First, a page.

Chinese companies have been gorging themselves on land in Hong Kong, outbidding the local developers that have long dominated the market and raising fears that apartment prices in the world's least affordable city will become even more stretched.
As it stands, it takes around 35 years for a median-income household to buy a 90 sq m (970 sq ft) apartment in Hong Kong. So, by 2052 in other words. But aspiring home buyers need not panic just yet. While prices will inevitably rise a little further, what's driving these mainland Chinese firms isn't just pursuit of gains. They are buying land in the former British colony to diversify away from a home market where profits are shrinking amid government cooling measures, and to hedge against a depreciating yuan. On that front, Hong Kong, with a currency that's pegged to the dollar and a stable legal framework, makes perfect sense. The city also offers the allure of being a stepping stone to investments in the US and the UK.
In the past couple of years, Chinese companies have become active bidders in Hong Kong government land tenders, growing ever larger as they shunt aside local titans including billionaire Li Ka-shing's Cheung Kong Property Holdings Ltd.
The new arrivals aren't all property firms. They include aviation conglomerate HNA Group Co., better known for an overseas acquisition binge that's included stakes in Hilton Worldwide Holdings Inc. and other hotel brands. The real estate unit of state-owned China Minmetals Corp., the country's biggest metals trader, has also made a foray into Hong Kong. They're paying over the odds for the privilege.
Logan Property Holdings Co. and KWG Property Holding beat 13 bidders last month to pay a record $2.2bn for a mass- residential site in Ap Lei Chau island, where a new subway connection opened in December. HNA has bought three sites in the Kai Tak area, site of Hong Kong's former airport, forking out 88pc more than the highest forecasts for the first parcel in November, according to Jones Lang LaSalle Inc.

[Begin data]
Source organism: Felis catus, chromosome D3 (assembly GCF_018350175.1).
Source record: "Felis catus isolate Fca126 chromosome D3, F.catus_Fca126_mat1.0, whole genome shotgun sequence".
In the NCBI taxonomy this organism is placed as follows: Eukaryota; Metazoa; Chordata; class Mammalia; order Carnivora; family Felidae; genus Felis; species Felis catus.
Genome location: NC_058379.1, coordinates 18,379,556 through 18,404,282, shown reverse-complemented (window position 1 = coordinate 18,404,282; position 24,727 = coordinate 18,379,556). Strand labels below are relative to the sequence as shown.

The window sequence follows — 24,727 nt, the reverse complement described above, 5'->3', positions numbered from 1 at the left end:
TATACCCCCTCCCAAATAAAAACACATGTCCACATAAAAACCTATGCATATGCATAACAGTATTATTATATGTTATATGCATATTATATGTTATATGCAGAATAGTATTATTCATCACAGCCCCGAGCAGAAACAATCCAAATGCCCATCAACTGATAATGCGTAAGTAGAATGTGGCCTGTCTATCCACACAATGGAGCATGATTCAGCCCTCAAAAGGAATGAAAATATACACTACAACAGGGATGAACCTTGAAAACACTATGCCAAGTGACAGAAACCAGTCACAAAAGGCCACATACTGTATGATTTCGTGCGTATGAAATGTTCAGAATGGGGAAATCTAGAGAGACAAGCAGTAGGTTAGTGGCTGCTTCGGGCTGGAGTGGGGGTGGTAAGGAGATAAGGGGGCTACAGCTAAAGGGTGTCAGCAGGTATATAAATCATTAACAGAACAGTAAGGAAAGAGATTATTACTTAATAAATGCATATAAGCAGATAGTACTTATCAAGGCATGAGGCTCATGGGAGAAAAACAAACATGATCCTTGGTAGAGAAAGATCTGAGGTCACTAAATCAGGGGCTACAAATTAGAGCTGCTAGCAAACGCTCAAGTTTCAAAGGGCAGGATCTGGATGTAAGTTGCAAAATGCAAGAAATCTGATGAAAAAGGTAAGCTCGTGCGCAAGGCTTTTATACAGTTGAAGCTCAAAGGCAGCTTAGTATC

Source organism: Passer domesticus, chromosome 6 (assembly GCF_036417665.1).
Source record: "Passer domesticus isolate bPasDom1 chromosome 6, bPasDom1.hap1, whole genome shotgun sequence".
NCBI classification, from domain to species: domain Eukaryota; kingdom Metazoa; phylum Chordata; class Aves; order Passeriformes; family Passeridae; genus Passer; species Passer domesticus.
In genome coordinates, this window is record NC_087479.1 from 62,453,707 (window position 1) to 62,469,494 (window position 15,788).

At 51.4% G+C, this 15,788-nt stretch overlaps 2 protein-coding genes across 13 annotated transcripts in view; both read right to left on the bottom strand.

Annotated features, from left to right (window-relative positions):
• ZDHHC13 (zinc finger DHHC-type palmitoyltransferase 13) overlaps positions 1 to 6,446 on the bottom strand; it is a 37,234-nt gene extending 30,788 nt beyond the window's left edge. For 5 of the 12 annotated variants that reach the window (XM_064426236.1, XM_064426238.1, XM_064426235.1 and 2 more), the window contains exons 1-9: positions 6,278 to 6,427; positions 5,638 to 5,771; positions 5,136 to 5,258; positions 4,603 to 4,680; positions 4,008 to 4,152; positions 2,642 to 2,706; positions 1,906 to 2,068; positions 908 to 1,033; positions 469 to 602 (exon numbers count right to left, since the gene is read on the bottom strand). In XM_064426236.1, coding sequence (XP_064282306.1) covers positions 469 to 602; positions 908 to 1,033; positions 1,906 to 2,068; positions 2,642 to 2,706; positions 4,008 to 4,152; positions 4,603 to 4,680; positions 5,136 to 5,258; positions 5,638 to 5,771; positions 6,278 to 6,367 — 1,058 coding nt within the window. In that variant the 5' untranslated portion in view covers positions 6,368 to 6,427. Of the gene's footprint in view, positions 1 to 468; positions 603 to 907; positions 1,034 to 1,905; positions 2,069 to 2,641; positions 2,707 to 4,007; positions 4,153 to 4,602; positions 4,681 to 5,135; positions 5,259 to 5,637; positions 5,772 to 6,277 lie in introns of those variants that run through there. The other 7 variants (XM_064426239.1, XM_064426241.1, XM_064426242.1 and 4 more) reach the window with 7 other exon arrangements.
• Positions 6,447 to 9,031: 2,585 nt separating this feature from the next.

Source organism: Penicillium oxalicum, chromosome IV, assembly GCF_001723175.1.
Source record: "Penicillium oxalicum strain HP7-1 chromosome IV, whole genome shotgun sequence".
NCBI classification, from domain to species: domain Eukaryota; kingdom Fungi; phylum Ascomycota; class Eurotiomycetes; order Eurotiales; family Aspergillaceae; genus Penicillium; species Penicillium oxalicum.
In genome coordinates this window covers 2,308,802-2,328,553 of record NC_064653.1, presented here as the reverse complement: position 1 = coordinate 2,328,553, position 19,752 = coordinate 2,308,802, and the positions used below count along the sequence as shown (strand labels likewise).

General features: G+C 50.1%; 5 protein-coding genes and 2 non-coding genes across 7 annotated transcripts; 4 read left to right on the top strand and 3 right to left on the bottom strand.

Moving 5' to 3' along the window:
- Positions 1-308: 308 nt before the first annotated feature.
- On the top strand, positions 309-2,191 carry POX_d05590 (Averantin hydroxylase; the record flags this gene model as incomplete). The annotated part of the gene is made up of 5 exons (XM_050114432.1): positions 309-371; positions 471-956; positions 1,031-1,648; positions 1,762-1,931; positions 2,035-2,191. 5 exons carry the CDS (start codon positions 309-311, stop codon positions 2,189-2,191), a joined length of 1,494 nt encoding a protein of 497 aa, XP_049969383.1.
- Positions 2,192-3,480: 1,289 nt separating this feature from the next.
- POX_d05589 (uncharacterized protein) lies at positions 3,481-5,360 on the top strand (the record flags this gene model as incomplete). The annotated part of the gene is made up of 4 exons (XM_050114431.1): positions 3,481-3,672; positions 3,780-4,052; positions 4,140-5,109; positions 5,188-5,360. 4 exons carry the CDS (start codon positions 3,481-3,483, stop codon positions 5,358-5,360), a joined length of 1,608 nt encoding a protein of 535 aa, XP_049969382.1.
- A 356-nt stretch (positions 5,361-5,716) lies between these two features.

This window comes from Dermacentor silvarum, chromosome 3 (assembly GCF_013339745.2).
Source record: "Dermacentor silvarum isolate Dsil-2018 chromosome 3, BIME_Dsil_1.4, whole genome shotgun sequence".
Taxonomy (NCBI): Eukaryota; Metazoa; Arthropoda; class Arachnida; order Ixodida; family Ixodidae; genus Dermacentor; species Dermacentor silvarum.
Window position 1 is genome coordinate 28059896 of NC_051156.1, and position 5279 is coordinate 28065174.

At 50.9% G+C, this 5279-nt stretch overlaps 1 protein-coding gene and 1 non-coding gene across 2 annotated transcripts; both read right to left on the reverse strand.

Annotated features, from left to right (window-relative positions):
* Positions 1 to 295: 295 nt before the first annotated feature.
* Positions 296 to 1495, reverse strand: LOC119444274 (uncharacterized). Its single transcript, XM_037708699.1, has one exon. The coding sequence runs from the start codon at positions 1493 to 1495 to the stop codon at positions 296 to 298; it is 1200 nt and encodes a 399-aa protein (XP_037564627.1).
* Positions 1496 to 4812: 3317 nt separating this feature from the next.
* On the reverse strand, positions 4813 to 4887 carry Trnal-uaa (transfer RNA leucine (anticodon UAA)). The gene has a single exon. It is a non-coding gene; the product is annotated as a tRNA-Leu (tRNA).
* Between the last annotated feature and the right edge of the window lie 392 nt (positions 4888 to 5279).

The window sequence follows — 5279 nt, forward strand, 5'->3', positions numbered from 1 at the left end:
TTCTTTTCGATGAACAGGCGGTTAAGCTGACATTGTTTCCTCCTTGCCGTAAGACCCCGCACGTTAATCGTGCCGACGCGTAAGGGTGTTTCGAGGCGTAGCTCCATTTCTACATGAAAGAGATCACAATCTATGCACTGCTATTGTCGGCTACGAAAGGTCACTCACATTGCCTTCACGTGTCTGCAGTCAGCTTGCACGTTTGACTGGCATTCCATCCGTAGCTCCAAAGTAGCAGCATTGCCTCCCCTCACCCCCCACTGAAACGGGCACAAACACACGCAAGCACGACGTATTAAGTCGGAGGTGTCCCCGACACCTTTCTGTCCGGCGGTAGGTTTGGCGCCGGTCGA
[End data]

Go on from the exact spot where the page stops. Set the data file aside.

The Chinese companies are inflating values in a market where home prices have already become frequent front-page fodder for newspapers.
Despite government curbs imposed in November that doubled the sales tax to as much as 30pc for foreign purchasers and 15pc for all others except first-time buyers, apartment hunters have been unfazed.
Real estate prices are at record highs, rebounding 16pc since bottoming at the end of March last year. With interest rates remaining low, there's still plenty of demand - especially for new apartments, for which developers are offering concessions such as free furniture and easier payment terms.
Buyers from China accounted for almost half the value of all land sold by the Hong Kong government in 2016, up from 30pc in 2015 and less than 5pc in 2011, research from CIMB Group Holdings Bhd show.
That 'Chinasation' of the market, as CIMB calls it, may increase prices 10pc by 2019.
Some impact is already being felt. China Overseas Land & Investment Ltd sold all 188 apartments at a project on the site of the city's former airport on day one last week. The units were offered to Hong Kong residents only.
And while the city's Chief Executive Leung Chun-ying may bemoan the large amount of parks and green spaces that could be put to better use, mainland buyers did help the government chalk up record revenue from land sales in the first nine months of the 2016 fiscal year.
But even as Chinese developers push land values in Hong Kong ever higher, it's hard to see how they will be able to raise finished apartment prices to the levels that would enable a reasonable profit.
To illustrate how little room they have to manouvere, take a look at HNA. It paid HK$13,600 ($1,752) per sq ft for its latest site in Kai Tak, where adjacent apartments are now going for HK$20,000, according to JLL regional director of valuation, Dorothy Chow. Tack on construction costs of around HK$5,000 per sq ft (the average in Hong Kong), plus payments for architects and interest costs, and HNA would be lucky to have much left if it sells apartments at current prices.
To achieve a profit margin of at least 20pc, the average expected by Hong Kong developers, the Kai Tak site would have to command a price of HK$25,000 per sq ft.
That's a 20pc increase from current levels - no small ask for a property market where prices have almost doubled in the last five years. Few of the recent mainland Chinese land buyers have built apartments in Hong Kong before, much less sold them (China Overseas Land & Investment Ltd is one of the few that has been operating in the city for years).
Given that their aim is to use Hong Kong as a stepping stone out of the mainland and to conserve capital, they probably won't be as anxious to maximise profits as the local developers, which have been frequent targets of public dissatisfaction as home prices have soared.
That should be at least some comfort to Hong Kong's hard-pressed property seekers.
Sometimes the devil you don't know may actually be better than the one you do.